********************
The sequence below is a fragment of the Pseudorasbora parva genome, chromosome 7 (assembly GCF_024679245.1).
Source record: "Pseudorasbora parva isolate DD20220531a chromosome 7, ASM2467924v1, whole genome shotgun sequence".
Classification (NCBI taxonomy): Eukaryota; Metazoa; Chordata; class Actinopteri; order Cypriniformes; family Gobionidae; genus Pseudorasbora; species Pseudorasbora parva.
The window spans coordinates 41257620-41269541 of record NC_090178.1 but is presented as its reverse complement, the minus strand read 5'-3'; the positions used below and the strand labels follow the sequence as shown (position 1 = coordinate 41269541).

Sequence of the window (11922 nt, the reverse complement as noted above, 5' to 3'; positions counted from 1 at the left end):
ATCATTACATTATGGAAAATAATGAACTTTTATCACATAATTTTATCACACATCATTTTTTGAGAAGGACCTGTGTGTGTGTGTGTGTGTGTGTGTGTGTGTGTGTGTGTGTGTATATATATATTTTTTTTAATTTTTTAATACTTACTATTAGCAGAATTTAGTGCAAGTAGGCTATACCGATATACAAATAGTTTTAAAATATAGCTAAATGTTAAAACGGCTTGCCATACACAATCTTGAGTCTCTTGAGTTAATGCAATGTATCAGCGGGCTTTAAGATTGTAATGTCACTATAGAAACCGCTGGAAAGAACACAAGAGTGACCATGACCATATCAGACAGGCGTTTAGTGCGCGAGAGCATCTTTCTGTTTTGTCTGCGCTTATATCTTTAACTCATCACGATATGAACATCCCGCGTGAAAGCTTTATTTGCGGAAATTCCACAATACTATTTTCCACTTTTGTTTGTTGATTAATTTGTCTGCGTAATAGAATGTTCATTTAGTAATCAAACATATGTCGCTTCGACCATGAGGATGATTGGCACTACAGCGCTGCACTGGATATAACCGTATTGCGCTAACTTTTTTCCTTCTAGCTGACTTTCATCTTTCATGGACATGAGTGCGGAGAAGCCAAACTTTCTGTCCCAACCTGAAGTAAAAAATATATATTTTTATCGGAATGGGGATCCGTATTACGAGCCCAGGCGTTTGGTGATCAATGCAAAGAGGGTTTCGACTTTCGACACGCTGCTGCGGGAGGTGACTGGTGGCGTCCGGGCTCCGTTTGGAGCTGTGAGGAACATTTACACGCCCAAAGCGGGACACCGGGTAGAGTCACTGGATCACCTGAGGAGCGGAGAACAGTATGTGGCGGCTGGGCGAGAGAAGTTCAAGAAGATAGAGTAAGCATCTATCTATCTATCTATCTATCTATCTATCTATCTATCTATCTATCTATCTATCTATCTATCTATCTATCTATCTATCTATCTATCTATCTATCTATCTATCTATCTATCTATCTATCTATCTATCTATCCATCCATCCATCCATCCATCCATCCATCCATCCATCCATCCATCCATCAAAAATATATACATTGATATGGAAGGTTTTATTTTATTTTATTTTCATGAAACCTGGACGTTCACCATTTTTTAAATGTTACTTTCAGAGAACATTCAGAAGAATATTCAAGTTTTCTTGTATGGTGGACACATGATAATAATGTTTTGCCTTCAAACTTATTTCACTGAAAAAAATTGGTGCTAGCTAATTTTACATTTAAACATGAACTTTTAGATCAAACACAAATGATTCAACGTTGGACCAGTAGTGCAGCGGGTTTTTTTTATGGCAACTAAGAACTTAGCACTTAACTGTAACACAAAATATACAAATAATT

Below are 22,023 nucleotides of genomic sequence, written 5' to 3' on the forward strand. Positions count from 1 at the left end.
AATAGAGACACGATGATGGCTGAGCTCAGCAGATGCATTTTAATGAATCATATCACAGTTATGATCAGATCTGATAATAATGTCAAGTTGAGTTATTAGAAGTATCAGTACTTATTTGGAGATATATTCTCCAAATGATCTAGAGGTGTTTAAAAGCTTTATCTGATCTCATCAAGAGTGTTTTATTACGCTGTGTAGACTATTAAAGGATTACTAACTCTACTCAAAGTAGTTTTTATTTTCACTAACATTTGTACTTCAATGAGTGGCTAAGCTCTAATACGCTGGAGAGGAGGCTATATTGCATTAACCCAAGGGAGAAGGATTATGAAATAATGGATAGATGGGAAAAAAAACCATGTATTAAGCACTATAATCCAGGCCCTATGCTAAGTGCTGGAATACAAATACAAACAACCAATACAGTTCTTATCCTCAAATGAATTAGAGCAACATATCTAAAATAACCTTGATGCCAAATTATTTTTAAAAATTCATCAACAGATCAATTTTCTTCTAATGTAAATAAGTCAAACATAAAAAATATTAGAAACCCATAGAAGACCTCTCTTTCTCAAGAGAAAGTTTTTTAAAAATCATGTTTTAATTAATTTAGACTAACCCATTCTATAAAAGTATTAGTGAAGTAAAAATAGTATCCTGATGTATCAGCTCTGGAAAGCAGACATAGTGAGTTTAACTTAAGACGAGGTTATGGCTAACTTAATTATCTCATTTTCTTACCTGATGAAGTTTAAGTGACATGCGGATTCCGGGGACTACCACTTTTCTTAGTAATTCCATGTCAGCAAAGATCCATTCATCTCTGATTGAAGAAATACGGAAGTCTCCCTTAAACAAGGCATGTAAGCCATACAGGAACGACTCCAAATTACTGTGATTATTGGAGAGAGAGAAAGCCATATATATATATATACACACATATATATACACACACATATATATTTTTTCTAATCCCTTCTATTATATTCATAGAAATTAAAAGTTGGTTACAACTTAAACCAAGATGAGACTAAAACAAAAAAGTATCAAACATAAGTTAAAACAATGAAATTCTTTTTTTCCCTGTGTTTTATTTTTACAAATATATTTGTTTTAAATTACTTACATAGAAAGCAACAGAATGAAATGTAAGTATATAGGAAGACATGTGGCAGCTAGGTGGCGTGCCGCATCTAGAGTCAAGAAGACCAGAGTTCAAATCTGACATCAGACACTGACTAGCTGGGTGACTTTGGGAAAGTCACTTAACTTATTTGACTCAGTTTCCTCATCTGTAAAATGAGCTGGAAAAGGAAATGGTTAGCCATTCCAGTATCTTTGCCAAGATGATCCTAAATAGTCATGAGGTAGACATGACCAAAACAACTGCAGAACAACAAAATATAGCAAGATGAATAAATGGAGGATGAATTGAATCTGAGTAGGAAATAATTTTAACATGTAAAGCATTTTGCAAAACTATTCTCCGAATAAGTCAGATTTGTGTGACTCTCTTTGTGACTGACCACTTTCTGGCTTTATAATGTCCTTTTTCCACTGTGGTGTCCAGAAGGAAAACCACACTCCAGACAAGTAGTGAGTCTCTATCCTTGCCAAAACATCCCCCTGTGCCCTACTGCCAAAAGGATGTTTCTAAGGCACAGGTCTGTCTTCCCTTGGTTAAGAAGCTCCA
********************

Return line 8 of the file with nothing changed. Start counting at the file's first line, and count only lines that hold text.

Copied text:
AATAGAGACACGATGATGGCTGAGCTCAGCAGATGCATTTTAATGAATCATATCACAGTTATGATCAGATCTGATAATAATGTCAAGTTGAGTTATTAGAAGTATCAGTACTTATTTGGAGATATATTCTCCAAATGATCTAGAGGTGTTTAAAAGCTTTATCTGATCTCATCAAGAGTGTTTTATTACGCTGTGTAGACTATTAAAGGATTACTAACTCTACTCAAAGTAGTTTTTATTTTCACTAACATTTGTACTTCAATGAGTGGCTAAGCTCTAATACGCTGGAGAGGAGGCTATATTGCATTAACCCAAGGGAGAAGGATTATGAAATAATGGATAGATGGGAAAAAAAACCATGTATTAAGCACTATAATCCAGGCCCTATGCTAAGTGCTGGAATACAAATACAAACAACCAATACAGTTCTTATCCTCAAATGAATTAGAGCAACATATCTAAAATAACCTTGATGCCAAATTATTTTTAAAAATTCATCAACAGATCAATTTTCTTCTAATGTAAATAAGTCAAACATAAAAAATATTAGAAACCCATAGAAGACCTCTCTTTCTCAAGAGAAAGTTTTTTAAAAATCATGTTTTAATTAATTTAGACTAACCCATTCTATAAAAGTATTAGTGAAGTAAAAATAGTATCCTGATGTATCAGCTCTGGAAAGCAGACATAGTGAGTTTAACTTAAGACGAGGTTATGGCTAACTTAATTATCTCATTTTCTTACCTGATGAAGTTTAAGTGACATGCGGATTCCGGGGACTACCACTTTTCTTAGTAATTCCATGTCAGCAAAGATCCATTCATCTCTGATTGAAGAAATACGGAAGTCTCCCTTAAACAAGGCATGTAAGCCATACAGGAACGACTCCAAATTACTGTGATTATTGGAGAGAGAGAAAGCCATATATATATATATACACACATATATATACACACACATATATATTTTTTCTAATCCCTTCTATTATATTCATAGAAATTAAAAGTTGGTTACAACTTAAACCAAGATGAGACTAAAACAAAAAAGTATCAAACATAAGTTAAAACAATGAAATTCTTTTTTTCCCTGTGTTTTATTTTTACAAATATATTTGTTTTAAATTACTTACATAGAAAGCAACAGAATGAAATGTAAGTATATAGGAAGACATGTGGCAGCTAGGTGGCGTGCCGCATCTAGAGTCAAGAAGACCAGAGTTCAAATCTGACATCAGACACTGACTAGCTGGGTGACTTTGGGAAAGTCACTTAACTTATTTGACTCAGTTTCCTCATCTGTAAAATGAGCTGGAAAAGGAAATGGTTAGCCATTCCAGTATCTTTGCCAAGATGATCCTAAATAGTCATGAGGTAGACATGACCAAAACAACTGCAGAACAACAAAATATAGCAAGATGAATAAATGGAGGATGAATTGAATCTGAGTAGGAAATAATTTTAACATGTAAAGCATTTTGCAAAACTATTCTCCGAATAAGTCAGATTTGTGTGACTCTCTTTGTGACTGACCACTTTCTGGCTTTATAATGTCCTTTTTCCACTGTGGTGTCCAGAAGGAAAACCACACTCCAGACAAGTAGTGAGTCTCTATCCTTGCCAAAACATCCCCCTGTGCCCTACTGCCAAAAGGATGTTTCTAAGGCACAGGTCTGTCTTCCCTTGGTTAAGAAGCTCCA